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    :thumbsup:
    and I trust that now your church has expanded its ministry by starting new churchs!

    Salty

    ps - oopps thats for a different thread.
     
  10. JohnDeereFan

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    We had always planned to, when it got this bit, but we're so far out in the country that it's a bit of a challenge.
     
  11. wpe3bql

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    Music, be it "Religious" or "Secular," will probably always be a point of contention among humans.

    Take your typical Church of Christ---instrumental music during worship services is taboo. Vocal music, OTOH, is "of the Lord." About the only positive thing I draw from that is that their singers sing very well....Maybe because they don't have any piano/organ/guitar, etc., to help them "carry a tune."

    Then there's the CCM vs. hymns only. As others have already posted, there's good and not so good elements in both. I do enjoy some of the "more mellow" CCM. My point is that I really don't think the Holy Spirit stopped "inspiring" people to compose music after, say, 1950. Surely He didn't say something to the effect that the intervening 65 years "I'm not going to allow anyone, any where & under any conditions whatsoever to compose music!!"

    My musical tastes can't be "put in a box." Personally, for the past 45+ years I've really grown to enjoy "classical" music. As far as I know, I don't think any of the "classical" composers were IFB/KJVO.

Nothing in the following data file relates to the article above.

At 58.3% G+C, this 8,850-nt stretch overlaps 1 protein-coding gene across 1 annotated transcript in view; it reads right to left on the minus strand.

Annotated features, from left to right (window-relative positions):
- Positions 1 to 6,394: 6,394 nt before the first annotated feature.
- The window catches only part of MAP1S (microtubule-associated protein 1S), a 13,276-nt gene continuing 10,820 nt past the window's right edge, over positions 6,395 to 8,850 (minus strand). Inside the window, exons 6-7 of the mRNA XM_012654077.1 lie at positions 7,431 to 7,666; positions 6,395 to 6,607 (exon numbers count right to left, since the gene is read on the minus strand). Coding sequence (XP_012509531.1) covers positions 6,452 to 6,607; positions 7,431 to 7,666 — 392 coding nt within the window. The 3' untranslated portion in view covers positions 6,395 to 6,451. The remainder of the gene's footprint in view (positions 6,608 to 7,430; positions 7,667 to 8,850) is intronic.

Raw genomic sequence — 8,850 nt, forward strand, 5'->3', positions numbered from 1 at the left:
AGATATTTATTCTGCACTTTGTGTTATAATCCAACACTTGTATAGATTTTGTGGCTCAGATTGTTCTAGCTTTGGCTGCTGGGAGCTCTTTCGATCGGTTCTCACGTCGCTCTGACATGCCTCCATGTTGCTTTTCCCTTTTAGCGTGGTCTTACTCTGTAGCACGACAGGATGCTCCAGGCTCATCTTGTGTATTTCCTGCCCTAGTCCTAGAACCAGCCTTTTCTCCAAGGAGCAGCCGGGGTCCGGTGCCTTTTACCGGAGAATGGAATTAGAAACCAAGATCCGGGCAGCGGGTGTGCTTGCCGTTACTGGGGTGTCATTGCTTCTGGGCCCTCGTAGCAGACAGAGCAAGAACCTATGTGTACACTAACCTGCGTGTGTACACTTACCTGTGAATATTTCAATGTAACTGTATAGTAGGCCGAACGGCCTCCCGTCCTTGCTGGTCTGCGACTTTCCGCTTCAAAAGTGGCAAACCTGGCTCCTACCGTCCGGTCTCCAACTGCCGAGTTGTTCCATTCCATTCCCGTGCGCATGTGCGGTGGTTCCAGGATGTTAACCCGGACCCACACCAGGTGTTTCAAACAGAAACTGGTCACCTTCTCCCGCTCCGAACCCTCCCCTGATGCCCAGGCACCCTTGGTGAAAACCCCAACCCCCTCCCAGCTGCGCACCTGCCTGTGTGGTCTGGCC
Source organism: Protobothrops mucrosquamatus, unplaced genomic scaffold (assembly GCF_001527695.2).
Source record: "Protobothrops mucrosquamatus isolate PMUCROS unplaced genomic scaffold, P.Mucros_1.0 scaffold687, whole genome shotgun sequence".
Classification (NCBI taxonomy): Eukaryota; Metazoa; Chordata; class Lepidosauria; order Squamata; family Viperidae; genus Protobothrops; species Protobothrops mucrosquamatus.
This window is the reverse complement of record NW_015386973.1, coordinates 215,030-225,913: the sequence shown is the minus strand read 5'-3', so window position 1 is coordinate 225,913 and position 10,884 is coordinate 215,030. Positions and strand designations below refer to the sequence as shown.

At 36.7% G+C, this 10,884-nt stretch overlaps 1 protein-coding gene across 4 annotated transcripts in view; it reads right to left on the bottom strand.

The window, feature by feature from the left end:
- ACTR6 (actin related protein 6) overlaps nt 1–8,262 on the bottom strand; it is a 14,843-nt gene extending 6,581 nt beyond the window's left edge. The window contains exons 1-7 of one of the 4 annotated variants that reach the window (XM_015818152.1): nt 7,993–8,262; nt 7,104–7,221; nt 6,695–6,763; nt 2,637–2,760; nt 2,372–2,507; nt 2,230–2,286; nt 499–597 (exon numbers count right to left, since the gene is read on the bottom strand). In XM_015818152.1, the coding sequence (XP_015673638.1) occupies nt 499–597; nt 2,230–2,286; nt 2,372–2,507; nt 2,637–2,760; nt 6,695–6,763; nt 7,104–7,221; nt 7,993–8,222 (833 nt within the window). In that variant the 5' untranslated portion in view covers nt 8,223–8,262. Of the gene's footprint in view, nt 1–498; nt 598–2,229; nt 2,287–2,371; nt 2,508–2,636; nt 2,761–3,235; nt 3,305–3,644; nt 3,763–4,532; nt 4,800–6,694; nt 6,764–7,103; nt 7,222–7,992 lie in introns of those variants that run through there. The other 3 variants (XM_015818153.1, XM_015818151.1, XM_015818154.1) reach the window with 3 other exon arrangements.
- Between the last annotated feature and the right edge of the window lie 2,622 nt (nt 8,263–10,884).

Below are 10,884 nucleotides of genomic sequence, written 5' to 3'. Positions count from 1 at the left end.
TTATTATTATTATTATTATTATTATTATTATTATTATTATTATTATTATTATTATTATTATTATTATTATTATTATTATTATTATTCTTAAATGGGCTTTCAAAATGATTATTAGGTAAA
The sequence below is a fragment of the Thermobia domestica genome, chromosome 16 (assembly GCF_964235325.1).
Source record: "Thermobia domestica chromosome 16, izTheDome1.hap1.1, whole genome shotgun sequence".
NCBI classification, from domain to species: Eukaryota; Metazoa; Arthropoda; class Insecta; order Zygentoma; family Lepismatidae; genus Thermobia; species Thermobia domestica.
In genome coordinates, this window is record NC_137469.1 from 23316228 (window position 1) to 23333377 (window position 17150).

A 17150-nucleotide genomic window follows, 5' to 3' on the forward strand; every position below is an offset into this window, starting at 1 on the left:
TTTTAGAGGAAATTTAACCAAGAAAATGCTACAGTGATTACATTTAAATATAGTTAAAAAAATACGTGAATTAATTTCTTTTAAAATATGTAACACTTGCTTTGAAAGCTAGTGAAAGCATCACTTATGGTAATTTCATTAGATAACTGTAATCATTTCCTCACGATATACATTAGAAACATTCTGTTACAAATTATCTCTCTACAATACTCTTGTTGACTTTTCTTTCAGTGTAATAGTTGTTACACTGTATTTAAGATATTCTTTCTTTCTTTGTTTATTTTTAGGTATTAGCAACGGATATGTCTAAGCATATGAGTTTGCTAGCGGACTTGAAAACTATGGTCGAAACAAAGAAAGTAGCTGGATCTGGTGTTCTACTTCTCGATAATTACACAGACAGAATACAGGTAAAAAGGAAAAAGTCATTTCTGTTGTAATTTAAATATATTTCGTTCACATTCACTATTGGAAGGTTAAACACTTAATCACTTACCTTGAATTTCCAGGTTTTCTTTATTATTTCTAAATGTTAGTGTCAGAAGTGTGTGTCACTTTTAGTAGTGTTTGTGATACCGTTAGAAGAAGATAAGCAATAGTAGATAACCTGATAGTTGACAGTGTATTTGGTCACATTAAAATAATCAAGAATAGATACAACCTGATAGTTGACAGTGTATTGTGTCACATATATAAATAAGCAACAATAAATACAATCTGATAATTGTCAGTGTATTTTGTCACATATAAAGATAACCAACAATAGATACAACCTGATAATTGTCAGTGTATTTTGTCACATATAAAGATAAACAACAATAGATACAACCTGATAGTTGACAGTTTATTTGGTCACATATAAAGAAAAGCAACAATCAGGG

But men such as J.S. Bach and G. F. Handel were certainly used of God to compose some pretty good works. Handel's Messiah is considered by some to be "the crowning achievement of all English sacred music."

    Nothing can change my sometimes gloomy personality better than listening to a 1966 performance by Sir Colin Davis conducting the London Symphony Orchestra & Choir in Messiah's grand choral finale "Worthy is the Lamb that was slain" and "Amen."

    Bach wrote many cantatas that were based on Biblical themes.

    Felix Mendelsohn supposedly converted from being a Jew [He was a direct descendant of the Jewish philosopher Moses Mendelsohn.] to Lutheranism. He even hyphenated his last name to be "-Barthodody" so the Germans wouldn't think he was still a Jew. His D Minor Symphony #5 (a/k/a "The Reformation Symphony") takes Luther's "Ein feste burg ist under Gott" ("A Mighty Fortress is Our God") in the symphony's fourth movement and "does wonders" with it.

    Franz Joseph Haydn wrote many works that convey Biblical themes. Within his "Emperor" String Quartet one hears the tune for our "Glorious Things of Thee are Spoken."

    Even Ludwig Van Beethoven's Symphony #9 ("Choral") provides the musical basis of our hymn "Joyful, Joyful, We Adore Thee" (Although that wasn't Beethoven's "original intent").

    Enough about classical music, though.

    I have before me The Complete Book of Hymns: Inspiring Stories About 600 Hymns and Praise Songs by William J. & Ardythe Petersen. This 690 page book was published by Tyndale in 2006.

    In its contents you'll find the story behind, for example, the 1988 Rich Mullins' "Awesome God" [p. 15]; Bob Fitts' 1984 "Blessed be the Lord God Almighty" [p. 17-18]; Terry Macalmon's 1989 "I Sing Praises to Your Name" [p. 38]; and Henry Smith's 1978 "Give Thanks" [p. 658].

    Of course there's plenty more "Praise Songs" you'll find within the book's two inches.

    My point is that just because a song is "new" does not, per se, mean it's "satanic" any more than, say, the music of our "Star-Spangled Banner" is.

    Anyway, "That's My Story, and I'm Sticking With It!!" :thumbsup:
     
  12. Salty

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    Saying you Typical COC... is incorrect as many COC's do use instrumental music